Salawati Island

At 1.623 km₂, Salawati Island is the 3rd largest island in this sublime chain. It is located on the northwestern side of New Guinea and is only accessible by boat. Remote and uninhabited islands lie peppered throughout the surrounding ocean creating a seascape of unparalleled beauty. Salawati lies immediately to the south of Batanta Island, from which it is divided by the narrow Sagawin Strait.

Batanta Island  

Batanta Island is the smallest of the Four Kings, measuring only 453 km₂. The Dampier Strait separates Batanta from Waigeo.  The geography of this island is also the rockiest and roughest creating the perfect conditions for the many species of birds that at unique to this region.

The rambling interior is characterised by lush greenery, waterfalls and traditional villages. The calm seas that surround the island have many seagrass pastures, plunging coral reefs and are rich with tropical marine life.

Scuba diving in Raja Ampat

The list of species spotted here is literally endless, in fact, these waters are often nicknamed the ‘species factory’ One of the most famous sites is Cape Kri because it holds the world record for the most species spotted in one dive. Dr Gerry Allen earned this accolade by spotting a whopping 374 different types of marine life.

Tick off the ‘must see’ list some of the following: varieties of the nudibranch species, sea dragons, blue-striped flagtail pipefish, pygmy seahorses, green sea turtles, giant Napoleon wrasse, and Indian lionfish. Likewise, there are abundant corals gardens and sea fans that serve as homes for large groups of small fish. In short, Raja Ampat is a scuba divers dream.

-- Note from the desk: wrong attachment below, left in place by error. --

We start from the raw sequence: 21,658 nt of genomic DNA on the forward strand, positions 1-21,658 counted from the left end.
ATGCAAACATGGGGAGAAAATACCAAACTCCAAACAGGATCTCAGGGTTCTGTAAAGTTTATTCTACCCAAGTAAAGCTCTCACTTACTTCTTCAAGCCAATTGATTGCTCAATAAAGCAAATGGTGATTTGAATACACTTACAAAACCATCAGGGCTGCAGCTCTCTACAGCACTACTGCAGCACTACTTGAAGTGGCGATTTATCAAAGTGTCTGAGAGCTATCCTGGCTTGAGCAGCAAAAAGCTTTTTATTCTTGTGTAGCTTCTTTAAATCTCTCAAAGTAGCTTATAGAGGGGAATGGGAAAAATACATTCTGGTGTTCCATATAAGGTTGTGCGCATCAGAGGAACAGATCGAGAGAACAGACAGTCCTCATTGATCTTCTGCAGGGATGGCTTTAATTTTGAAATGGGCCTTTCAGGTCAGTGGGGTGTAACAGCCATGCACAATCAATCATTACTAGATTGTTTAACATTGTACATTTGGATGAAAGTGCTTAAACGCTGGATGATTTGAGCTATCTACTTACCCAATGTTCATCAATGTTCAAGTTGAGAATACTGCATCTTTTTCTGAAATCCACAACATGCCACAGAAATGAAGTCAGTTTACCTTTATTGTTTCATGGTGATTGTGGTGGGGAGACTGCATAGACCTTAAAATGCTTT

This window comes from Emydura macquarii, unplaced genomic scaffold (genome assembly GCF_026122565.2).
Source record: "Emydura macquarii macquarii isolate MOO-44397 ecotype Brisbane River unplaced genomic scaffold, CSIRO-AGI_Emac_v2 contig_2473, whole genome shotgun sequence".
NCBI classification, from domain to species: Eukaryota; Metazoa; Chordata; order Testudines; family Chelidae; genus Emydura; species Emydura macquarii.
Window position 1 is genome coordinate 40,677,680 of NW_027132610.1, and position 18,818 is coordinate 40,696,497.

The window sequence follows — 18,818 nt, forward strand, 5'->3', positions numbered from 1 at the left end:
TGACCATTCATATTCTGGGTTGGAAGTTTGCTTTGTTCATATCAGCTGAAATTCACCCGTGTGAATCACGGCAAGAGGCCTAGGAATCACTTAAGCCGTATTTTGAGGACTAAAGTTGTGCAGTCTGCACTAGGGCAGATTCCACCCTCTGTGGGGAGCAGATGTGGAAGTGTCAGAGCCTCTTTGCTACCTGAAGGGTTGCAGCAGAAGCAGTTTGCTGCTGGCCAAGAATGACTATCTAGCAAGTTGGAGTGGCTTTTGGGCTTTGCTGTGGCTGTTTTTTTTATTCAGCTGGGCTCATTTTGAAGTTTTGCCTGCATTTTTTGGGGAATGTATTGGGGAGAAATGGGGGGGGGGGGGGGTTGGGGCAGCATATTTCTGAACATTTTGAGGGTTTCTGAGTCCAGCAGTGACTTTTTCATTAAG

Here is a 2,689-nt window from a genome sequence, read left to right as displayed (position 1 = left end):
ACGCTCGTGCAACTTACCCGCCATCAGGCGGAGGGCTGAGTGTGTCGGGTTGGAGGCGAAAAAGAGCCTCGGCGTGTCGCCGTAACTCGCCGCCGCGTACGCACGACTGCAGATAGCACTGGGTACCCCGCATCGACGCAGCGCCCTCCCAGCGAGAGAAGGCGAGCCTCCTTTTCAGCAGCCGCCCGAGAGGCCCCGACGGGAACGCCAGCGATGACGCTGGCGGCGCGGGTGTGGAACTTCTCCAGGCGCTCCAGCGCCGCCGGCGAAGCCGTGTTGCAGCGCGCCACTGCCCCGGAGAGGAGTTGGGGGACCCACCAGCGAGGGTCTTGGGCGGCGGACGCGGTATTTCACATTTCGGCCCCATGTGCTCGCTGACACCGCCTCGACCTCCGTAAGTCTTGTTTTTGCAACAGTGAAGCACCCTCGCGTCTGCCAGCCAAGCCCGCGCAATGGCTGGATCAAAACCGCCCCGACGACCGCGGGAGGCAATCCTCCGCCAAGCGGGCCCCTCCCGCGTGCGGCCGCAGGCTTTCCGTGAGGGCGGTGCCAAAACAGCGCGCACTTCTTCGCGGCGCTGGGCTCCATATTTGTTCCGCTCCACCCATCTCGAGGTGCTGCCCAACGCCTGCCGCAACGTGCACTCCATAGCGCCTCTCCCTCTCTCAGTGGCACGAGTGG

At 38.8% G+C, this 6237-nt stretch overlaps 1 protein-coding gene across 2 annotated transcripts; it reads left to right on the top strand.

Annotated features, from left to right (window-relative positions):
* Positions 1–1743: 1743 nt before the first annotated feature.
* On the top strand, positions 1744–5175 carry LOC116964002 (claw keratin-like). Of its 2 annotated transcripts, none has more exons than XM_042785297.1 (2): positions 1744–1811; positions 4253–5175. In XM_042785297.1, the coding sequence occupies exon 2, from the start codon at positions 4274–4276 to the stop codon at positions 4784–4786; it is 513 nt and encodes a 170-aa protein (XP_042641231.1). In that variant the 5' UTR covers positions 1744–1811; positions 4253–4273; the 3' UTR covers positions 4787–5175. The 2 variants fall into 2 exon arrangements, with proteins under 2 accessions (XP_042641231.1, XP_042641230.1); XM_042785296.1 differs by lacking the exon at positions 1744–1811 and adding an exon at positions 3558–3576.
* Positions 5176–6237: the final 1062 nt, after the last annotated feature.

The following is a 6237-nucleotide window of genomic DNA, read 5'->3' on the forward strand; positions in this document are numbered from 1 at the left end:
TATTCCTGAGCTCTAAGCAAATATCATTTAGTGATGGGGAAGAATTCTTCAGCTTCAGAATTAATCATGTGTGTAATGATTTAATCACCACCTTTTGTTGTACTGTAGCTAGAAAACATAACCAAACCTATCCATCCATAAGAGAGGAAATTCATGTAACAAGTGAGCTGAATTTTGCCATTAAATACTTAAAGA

Other jewels in the crown of the four kings

Although one of the main reasons that people make the effort to go to this remote area is the teeming oceans, there are many other memory making moments on offer. These include the sheer untouched nature of the region and a few gems nestled away on the islands themselves.

For instance, visit the Atlas Pearl Farm at Alyui Bay, a dazzling location where some of the world’s best South Sea pearls are found. Tour the farm and learn more about these natural wonders. Afterwards, you can purchase loose pearls and jewels are available as prized mementoes.

Additionally, visit long forgotten tribes where the local people live as they have for thousands of years. For instance, the villagers in Arborek, always look forward to visitors and love to show their unusual handicrafts created from sea pandan leaves.

A Luxury Live Aboard Experience

The best way to get the most out of your visit to Raja Ampat is to stay on a luxury liveaboard. This way you can visit some of the most idyllic spots and live in total comfort in-between adventures. Prana is the ultimate Phinisi liveaboard with 9 cabins, 3 decks, a cinema under the stars and a fully dedicated spa. Onboard this luxury yacht, you can also find a host of water sports from scuba diving to kayaking and wakeboarding.